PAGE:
2020 annual forecast A global overview

Uncertainty surrounding the outcome of the U.S. 2020 presidential and congressional elections will shape the actions and decisions of countries around the world. A contentious election year in the United States means that even as other nations deal with their own domestic, regional and global concerns, they must take into account the opportunities and risks in decisions that overlap U.S. interests, considering the possible dramatic post-election change in U.S. posture.

“Rogue” nations such as Iran and North Korea, and non-state actors including the Taliban and the Islamic

State, will assess ways in which they might leverage their behavior to exploit perceived weaknesses in U.S. foreign policy, while also calculating the risks or benefits in making deals with the Trump administration, or waiting for a possible change in U.S. leadership. If they press to accelerate a U.S. response in their favor, the risk of aggressive posturing to include military and militant action will grow along with the likelihood of miscalculation of U.S. responses to aggressive tactics.

China, Russia and other U.S. competitors, as well as Washington’s partners in Europe and Asia, will approach making or rejecting commitments with the United States in 2020 with more caution until there is certainty about the next administration. These countries will consider their much longer-term relationship with the United States, seeking to avoid obligations that could get overturned or taking actions that assume a change of White House leadership.

Whereas Stratfor’s 2019 forecast highlighted several challenges to global economic growth, in 2020, we are less sanguine about the ability of the world to avoid localized economic shocks. Social and political stresses stemming from slowing Chinese economic growth rates, rising protests over social inequality and economic austerity programs across Latin America, North Africa and the Middle East exacerbated by sluggish commodity prices and Brexit-related uncertainty could contribute to localized economic instability.

Uncertainty over the status of global trade agreements and the limited effectiveness of fiscal and monetary tools available to governments already running at extremely low interest rates will compound these local issues. While a single crisis at one time would be largely manageable, should crises occur in rapid succession or economic instability overlap in several places at once, it could rapidly snowball with global effect.

Though we expect some partial easing of U.S.-China trade tensions, the deeper systemic differences between the two will not be resolved in 2020, if at all. The differing economic agendas of the United States, China and Europe leave little room for cooperation, increasing global economic risks. A growing global competition centered on technological development will intensify political battles and further strain economic stability. The U.S. elections will further highlight the use of social media and other mass communication tools to spread disinformation and sow discord.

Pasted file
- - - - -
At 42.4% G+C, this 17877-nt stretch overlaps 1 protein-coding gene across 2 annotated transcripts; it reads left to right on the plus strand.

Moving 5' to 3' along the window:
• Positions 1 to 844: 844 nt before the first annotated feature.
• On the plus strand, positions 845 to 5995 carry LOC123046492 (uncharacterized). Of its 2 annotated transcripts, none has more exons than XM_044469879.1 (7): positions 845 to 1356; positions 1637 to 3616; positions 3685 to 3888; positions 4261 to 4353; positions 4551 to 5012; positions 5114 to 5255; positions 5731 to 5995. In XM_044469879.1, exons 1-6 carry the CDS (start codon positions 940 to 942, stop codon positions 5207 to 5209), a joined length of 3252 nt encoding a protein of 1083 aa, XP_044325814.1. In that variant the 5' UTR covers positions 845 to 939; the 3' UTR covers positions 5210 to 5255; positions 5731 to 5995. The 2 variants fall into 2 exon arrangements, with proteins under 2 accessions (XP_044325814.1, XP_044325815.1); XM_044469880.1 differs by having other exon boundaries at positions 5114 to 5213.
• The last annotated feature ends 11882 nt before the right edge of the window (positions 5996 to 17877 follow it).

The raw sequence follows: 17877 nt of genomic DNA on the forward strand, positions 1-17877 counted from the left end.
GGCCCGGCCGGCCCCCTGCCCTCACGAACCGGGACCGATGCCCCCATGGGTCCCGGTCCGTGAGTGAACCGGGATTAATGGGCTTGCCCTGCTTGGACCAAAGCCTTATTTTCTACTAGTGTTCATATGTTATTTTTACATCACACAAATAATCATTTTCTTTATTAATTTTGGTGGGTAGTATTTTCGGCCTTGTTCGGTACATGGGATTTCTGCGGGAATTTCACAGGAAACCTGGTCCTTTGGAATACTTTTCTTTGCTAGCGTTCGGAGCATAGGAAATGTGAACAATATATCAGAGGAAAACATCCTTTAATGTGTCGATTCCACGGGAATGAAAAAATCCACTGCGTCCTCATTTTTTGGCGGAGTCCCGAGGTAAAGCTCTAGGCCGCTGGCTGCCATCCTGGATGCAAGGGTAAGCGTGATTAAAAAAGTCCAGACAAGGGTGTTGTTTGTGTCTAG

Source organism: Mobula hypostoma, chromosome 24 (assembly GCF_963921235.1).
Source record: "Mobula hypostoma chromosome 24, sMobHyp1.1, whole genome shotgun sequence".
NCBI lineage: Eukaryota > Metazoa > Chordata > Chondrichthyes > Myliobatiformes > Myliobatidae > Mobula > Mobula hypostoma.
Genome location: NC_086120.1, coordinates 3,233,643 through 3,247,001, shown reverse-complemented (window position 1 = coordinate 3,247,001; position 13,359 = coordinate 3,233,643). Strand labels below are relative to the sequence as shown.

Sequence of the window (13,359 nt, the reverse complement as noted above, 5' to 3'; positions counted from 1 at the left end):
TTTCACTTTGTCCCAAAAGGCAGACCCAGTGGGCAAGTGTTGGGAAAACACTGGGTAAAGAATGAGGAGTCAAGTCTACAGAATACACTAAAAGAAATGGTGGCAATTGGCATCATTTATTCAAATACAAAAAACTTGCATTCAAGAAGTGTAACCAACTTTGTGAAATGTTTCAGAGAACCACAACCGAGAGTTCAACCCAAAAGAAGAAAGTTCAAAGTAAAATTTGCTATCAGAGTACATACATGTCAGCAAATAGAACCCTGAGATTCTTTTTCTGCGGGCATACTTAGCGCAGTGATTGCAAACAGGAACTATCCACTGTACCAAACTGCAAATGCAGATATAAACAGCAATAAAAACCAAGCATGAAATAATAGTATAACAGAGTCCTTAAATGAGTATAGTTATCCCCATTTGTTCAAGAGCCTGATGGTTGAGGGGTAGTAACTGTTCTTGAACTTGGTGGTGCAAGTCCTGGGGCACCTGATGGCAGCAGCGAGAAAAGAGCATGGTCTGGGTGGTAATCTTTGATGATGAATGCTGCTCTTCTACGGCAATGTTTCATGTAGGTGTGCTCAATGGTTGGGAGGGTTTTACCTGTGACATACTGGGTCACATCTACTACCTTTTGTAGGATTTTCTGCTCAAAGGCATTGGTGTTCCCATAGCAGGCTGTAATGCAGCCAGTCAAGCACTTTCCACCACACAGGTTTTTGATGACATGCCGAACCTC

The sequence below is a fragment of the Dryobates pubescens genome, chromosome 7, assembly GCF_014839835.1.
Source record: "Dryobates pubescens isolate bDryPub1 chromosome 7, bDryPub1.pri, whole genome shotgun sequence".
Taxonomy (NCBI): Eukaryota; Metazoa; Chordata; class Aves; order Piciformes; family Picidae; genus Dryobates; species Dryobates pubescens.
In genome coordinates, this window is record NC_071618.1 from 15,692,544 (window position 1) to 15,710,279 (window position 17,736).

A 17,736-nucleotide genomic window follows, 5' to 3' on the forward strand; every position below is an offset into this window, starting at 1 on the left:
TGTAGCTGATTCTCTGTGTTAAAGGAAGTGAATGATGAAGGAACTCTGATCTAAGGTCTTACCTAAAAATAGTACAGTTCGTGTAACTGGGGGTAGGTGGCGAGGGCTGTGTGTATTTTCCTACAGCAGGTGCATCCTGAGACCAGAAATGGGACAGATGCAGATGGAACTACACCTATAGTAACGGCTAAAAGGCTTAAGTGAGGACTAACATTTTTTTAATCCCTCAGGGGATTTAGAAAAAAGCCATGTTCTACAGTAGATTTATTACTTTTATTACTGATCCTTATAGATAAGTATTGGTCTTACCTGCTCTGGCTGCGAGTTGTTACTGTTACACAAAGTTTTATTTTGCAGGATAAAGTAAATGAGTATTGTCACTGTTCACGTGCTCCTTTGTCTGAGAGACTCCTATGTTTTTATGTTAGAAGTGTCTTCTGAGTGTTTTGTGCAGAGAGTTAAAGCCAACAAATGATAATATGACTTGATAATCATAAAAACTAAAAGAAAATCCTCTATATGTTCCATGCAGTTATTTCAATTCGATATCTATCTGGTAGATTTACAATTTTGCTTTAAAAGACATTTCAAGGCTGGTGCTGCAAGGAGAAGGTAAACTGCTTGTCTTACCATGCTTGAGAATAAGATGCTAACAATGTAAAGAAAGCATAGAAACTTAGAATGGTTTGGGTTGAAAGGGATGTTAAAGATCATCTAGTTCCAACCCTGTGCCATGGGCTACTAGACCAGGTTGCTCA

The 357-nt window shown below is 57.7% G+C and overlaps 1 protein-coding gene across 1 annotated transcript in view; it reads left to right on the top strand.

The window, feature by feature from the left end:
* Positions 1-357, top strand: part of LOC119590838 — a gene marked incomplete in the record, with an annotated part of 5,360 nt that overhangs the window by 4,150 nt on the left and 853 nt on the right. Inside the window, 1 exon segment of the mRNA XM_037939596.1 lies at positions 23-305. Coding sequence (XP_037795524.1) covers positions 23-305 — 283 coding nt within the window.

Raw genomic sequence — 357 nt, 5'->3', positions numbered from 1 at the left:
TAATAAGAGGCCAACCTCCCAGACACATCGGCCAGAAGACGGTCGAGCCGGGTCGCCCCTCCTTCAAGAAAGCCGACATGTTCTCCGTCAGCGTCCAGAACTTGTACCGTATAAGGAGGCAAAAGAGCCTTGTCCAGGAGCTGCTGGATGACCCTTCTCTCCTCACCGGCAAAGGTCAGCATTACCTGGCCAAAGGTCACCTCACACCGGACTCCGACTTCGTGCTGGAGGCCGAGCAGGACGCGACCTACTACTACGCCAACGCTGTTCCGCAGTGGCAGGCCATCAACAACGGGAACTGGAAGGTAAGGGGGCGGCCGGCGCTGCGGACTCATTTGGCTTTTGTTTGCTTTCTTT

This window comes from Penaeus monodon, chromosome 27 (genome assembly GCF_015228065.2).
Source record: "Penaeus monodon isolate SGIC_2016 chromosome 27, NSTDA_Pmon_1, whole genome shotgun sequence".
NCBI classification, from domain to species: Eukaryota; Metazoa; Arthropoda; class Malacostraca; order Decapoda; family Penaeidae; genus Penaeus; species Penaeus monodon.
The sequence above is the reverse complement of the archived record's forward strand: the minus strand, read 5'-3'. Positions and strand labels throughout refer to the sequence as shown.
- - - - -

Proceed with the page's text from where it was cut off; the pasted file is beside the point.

Competition over technology supply chains, and differing regulatory constructs surrounding the intersection of national security, personal privacy and business interests, will likely leave the United States, China and Europe even further apart than they are today, putting global technology supply chains under stress, further increasing economic espionage and highlighting the stark differences in approach to forming a global regulatory consensus.

Deeper examinations of these issues and the risks they pose form the foundation of our 2020 Annual

Forecast, which will be available on Stratfor Worldview Jan. 6. The highlights of the forecast presented below serve to illuminate some of the key areas that Stratfor analysts have determined could have major impacts on the global system in the year ahead.

Global trends Economic drivers

A push for final trade deals before US elections

President Donald Trump will push to finalize as many deals as possible before U.S. voters decide in November whether he will return to the Oval Office. In areas where negotiations struggle to make headway, the United States may implement more aggressive policies to strengthen its negotiating leverage. That strategy, however, would carry the risk of damaging Trump’s electoral support if White House actions demonstrably drag down the U.S. Economy.